Tag Archives: Franz Hartmann

Is the progressive part of the world going to wait until the legally appointed guardians of the truth have found out the true value of the treasure in their possession?

Franz Hartmann, With The Adepts

Hermetic quote Hartmann Adepts treasure

There are elements of good and elements of evil in every man, and it depends on ourselves which class we desire to develop. From a cherry stone nothing can grow but a cherry tree, from a thistle seed nothing else than a thistle; but man is a constellation of powers in which all kinds of seeds are contained

Franz Hartmann, With the Adepts

Hermetic quote Hartmann Adepts seeds

In the Pronaos of the Temple of Wisdom

Hermetic Library Fellow T Polyphilus reviews In the Pronaos of the Temple of Wisdom by Franz Hartmann.

Hartmann In the Pronaos of the Temple of Wisdom

This short book is an early work (ca. 1890) by the physician who went on to serve as a Secretary General of the German Theosophical Society and a founding member of Ordo Templi Orientis. The “temple of wisdom” at issue is the Temple of the Rosy Cross, understood by Hartmann as the body of hidden chiefs or secret adepts, after the manner of Eckartshausen’s Cloud Upon the Sanctuary. Hartmann is generally contemptuous of modern Rosicrucianisms, writing for instance (in unfriendly allusion to the Hermetic Order of the Golden Dawn):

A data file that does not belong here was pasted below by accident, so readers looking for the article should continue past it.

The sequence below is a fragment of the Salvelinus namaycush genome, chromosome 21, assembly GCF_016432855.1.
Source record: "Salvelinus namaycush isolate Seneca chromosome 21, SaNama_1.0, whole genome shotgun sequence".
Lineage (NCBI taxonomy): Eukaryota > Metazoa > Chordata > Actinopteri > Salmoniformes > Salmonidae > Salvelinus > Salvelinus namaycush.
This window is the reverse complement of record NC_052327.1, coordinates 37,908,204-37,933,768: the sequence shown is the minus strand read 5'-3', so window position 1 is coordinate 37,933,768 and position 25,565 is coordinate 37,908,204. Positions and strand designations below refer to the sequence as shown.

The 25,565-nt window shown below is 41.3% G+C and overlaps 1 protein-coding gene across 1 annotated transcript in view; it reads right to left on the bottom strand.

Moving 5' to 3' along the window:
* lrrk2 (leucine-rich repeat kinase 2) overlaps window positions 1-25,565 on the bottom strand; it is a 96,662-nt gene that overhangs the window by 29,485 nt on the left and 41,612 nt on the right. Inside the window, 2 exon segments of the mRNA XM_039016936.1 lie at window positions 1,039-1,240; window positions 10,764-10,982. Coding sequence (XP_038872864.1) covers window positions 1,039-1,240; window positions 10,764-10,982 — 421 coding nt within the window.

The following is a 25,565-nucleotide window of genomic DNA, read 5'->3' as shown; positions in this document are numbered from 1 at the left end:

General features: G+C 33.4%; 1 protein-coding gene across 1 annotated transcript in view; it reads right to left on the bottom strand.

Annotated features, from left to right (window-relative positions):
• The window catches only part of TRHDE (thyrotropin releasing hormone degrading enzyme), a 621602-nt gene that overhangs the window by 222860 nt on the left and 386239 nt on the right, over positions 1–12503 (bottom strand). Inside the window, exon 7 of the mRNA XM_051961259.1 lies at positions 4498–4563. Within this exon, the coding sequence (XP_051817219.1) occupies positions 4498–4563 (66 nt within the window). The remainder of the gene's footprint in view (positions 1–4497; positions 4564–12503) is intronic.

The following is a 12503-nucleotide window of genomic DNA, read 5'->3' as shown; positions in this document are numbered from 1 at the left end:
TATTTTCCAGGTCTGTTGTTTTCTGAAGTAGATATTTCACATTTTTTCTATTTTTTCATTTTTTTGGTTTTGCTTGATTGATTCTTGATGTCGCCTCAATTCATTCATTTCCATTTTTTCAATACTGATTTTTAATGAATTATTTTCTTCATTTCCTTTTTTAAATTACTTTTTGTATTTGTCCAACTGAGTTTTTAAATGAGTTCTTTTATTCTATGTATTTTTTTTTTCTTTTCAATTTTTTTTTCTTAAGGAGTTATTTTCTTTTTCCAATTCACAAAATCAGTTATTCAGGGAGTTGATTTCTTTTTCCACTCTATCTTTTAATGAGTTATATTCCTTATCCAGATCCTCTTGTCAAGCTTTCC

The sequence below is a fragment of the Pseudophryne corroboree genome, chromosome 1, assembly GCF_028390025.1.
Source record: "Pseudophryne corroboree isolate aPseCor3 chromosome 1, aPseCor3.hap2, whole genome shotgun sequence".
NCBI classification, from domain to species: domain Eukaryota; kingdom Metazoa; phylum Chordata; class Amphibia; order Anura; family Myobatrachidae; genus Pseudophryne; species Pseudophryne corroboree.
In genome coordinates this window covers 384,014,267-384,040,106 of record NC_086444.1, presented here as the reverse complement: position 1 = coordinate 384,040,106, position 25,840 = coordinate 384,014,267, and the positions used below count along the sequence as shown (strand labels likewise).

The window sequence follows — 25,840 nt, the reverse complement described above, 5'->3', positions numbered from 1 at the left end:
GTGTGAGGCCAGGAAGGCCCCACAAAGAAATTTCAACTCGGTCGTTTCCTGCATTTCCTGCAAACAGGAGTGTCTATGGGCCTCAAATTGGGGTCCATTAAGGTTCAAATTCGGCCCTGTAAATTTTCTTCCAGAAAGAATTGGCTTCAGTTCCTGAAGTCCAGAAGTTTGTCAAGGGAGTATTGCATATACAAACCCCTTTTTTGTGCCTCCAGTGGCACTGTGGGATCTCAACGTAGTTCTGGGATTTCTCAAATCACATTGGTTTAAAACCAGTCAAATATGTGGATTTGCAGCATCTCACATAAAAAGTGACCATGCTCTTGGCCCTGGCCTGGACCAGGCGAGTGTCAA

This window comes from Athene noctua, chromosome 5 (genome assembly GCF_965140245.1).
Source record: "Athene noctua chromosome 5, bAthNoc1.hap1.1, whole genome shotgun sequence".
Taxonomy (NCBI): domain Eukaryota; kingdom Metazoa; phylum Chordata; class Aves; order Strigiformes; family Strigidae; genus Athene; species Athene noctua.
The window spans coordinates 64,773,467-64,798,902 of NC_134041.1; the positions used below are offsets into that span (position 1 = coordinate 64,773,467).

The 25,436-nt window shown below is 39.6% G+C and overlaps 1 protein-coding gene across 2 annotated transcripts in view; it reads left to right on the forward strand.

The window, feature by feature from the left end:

“The true brothers of the Golden and Rosy Cross were and still are a spiritual society, and therefore the effort made [during the Middle Ages] of finding a real and living, indisputably true Rosicrucian, were as unavailing as was at a more recent period the effort made by a certain London society of proving the existence of real and living Adepts.” (36)

After some introductory perambulation, the opening chapters address the esoteric tradition in antiquity and the Middle Ages through such exponents as Ammonius Saccas, Plotinus, Malchus Porphyrius, Iamblichus, Proclus, Hierocles, and Cornelius Agrippa. Then Hartmann discusses legends of adepts and alchemists from the late medieval and early modern periods, progressing to the Rosicrucian “Orders” (his scare quotes) stemming from the manifestos of the 17th century, and this latter chapter culminates with a useful bibliography of the Early Modern “Rosicrucian Controversy.” 

Chapter Six was for me the highlight of the book, supplying an overview of the 18th-century competition between Rosicrucians and Illuminati. In Hartmann’s telling, the Rosicrucian orders of the period are obscurantist “impostors and fools,” while the Illuminati pursued a virtuous bid for rationality and freedom. This short account was possibly the most useful reference on its historical topic until the publication of McIntosh’s Rose Cross and the Age of Reason more than a century later in 1992.